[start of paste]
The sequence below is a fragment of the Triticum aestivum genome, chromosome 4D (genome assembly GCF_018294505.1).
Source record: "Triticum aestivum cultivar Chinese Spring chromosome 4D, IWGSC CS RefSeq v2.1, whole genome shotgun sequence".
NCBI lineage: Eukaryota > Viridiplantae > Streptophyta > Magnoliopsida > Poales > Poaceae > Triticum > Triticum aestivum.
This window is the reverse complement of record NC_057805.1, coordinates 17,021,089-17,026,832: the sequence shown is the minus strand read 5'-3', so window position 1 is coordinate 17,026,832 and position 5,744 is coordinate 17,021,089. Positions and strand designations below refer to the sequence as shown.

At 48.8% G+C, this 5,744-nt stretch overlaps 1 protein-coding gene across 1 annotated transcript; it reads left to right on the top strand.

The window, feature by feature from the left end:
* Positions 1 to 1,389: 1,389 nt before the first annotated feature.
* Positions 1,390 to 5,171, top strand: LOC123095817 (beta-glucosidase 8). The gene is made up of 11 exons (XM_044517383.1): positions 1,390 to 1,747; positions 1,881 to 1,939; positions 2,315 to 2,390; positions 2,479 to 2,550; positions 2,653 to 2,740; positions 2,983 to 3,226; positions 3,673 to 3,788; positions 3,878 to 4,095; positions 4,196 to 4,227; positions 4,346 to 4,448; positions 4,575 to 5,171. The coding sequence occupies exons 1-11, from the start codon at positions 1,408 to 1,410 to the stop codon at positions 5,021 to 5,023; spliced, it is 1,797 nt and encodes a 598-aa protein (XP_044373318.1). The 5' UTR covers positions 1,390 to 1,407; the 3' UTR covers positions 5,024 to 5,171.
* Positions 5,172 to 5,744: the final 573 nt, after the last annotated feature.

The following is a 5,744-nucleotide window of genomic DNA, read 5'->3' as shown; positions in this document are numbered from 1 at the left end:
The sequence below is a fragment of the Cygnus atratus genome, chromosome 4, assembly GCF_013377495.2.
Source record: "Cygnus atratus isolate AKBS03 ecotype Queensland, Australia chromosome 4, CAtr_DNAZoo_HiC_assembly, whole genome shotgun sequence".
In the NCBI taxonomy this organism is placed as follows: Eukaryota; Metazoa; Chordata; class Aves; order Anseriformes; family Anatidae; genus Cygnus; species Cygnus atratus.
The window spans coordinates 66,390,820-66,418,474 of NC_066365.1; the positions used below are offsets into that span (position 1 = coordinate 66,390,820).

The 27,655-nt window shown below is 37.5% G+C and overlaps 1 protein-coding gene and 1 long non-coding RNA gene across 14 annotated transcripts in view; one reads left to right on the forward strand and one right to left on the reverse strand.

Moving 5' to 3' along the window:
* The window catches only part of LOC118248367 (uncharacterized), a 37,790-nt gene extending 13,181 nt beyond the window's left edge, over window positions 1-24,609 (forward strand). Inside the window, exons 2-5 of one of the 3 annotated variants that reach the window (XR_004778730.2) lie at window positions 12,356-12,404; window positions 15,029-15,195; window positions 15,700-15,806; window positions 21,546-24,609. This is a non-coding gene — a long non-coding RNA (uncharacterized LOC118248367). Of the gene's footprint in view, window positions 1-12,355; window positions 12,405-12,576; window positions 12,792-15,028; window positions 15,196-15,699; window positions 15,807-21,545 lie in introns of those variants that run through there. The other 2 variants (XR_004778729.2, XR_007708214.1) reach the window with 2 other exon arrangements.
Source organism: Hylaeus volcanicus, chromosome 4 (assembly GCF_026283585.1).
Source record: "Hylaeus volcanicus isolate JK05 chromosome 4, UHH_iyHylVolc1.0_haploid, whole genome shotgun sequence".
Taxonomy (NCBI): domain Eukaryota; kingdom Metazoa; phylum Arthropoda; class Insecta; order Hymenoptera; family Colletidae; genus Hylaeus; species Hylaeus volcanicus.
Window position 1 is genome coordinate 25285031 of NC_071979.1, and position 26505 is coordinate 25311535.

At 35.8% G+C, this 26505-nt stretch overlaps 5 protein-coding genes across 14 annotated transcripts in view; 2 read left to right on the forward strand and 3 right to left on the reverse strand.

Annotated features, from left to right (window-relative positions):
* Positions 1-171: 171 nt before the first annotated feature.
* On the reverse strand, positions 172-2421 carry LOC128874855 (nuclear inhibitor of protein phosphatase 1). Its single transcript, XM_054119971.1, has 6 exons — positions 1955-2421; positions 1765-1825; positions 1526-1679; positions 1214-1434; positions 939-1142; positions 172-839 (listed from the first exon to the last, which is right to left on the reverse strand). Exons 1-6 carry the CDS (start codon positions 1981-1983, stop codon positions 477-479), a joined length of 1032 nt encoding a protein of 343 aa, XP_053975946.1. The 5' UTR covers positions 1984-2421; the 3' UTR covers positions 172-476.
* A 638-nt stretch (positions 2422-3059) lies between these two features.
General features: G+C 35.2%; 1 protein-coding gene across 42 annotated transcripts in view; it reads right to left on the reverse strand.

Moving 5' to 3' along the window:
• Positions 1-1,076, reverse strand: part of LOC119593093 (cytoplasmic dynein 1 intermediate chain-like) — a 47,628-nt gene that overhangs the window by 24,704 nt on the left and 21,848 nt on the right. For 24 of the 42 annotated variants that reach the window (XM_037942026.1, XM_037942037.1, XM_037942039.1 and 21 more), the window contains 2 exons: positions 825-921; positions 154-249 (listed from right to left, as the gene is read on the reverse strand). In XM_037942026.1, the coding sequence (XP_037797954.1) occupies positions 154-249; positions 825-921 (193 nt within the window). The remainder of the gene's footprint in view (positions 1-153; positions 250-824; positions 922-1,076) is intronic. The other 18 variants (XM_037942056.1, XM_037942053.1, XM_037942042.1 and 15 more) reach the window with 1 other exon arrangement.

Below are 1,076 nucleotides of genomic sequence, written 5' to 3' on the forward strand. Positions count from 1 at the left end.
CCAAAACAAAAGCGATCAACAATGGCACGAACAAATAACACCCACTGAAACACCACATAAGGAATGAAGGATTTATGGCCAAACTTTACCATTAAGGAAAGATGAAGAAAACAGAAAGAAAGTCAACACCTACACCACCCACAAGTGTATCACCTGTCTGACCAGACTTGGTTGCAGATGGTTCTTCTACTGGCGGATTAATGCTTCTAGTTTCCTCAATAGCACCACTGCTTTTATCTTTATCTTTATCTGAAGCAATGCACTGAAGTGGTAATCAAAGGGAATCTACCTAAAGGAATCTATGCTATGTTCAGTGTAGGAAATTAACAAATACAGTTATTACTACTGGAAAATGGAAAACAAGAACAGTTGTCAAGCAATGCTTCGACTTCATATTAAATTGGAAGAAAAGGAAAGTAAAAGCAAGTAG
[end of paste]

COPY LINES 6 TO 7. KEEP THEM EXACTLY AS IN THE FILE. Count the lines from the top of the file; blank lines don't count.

The window, feature by feature from the left end:
* Positions 1 to 1,389: 1,389 nt before the first annotated feature.